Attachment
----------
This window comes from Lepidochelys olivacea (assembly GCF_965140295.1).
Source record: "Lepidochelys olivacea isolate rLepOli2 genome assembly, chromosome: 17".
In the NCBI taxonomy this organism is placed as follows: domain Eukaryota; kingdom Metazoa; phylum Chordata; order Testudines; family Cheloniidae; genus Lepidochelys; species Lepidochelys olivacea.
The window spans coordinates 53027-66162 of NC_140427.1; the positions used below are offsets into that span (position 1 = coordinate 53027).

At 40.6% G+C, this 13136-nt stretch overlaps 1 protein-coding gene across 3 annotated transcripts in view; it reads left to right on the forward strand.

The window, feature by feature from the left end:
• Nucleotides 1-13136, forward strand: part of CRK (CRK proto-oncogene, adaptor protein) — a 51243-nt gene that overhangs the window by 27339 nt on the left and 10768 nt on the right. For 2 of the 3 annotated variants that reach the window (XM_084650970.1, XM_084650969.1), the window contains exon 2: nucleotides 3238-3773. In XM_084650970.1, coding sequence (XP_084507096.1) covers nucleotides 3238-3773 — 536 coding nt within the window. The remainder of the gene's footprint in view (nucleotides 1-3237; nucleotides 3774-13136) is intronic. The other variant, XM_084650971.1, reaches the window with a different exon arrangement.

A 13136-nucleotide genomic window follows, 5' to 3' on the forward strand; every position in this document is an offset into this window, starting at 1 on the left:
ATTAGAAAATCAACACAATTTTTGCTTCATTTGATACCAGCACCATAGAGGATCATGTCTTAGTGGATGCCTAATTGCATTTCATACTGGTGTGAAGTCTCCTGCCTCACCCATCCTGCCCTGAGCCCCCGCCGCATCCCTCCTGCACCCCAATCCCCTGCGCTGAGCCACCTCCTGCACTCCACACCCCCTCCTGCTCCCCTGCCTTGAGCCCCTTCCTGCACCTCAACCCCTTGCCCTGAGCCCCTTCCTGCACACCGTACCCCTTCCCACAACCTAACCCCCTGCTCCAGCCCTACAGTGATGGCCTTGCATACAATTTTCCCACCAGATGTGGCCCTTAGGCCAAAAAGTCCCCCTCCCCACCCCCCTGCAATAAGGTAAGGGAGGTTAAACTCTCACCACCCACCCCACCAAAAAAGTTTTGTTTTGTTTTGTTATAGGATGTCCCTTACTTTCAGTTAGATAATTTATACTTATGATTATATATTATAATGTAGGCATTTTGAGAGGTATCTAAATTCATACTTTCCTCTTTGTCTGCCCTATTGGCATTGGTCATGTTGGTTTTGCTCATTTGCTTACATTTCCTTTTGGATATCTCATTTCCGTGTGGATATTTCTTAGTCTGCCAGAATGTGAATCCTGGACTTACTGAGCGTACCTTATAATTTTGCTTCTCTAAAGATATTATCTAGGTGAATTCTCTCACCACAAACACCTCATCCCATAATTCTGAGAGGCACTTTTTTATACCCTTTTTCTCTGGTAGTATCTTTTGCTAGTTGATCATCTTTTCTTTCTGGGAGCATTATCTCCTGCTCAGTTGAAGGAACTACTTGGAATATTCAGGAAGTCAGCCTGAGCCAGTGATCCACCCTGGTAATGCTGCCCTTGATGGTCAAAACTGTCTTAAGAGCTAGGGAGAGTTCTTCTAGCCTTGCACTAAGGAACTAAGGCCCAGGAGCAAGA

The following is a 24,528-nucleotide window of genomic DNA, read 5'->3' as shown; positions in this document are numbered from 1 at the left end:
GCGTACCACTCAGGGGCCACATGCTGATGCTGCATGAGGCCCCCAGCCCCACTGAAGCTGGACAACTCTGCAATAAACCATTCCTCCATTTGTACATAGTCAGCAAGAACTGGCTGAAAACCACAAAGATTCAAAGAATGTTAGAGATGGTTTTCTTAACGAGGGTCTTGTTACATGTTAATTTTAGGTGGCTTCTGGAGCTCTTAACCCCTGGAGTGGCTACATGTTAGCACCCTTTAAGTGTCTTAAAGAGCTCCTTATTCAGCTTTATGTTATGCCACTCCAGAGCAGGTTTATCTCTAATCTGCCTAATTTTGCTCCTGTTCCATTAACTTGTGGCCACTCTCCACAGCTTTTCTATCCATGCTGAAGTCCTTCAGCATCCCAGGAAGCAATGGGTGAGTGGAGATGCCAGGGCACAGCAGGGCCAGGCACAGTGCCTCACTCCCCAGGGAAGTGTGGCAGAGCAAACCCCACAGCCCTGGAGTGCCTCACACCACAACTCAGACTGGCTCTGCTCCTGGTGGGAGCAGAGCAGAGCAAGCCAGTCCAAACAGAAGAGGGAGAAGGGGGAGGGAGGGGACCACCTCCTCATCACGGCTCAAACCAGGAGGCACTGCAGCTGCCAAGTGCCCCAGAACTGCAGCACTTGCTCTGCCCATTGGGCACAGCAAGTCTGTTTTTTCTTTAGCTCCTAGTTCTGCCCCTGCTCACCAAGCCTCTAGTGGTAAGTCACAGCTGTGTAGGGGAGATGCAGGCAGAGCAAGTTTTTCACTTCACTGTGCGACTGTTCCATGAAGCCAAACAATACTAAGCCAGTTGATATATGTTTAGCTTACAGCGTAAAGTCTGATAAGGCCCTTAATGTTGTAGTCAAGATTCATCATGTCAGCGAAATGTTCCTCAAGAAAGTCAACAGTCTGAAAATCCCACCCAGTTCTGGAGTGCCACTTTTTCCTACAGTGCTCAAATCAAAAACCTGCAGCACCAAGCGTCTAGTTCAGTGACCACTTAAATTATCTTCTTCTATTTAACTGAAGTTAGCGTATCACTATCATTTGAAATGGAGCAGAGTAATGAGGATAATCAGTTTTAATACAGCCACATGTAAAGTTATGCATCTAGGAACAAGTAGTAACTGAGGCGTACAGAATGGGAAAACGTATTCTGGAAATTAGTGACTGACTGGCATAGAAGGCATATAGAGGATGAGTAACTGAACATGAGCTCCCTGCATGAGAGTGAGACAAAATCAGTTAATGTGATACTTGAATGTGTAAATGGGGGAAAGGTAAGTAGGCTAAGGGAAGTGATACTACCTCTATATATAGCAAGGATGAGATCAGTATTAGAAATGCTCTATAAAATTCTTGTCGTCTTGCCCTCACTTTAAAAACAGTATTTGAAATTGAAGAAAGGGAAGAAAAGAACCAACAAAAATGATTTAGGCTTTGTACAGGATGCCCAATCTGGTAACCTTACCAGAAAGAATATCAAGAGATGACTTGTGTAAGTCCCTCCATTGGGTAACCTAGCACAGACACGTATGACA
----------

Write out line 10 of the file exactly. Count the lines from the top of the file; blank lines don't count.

The following is a 24,528-nucleotide window of genomic DNA, read 5'->3' as shown; positions in this document are numbered from 1 at the left end: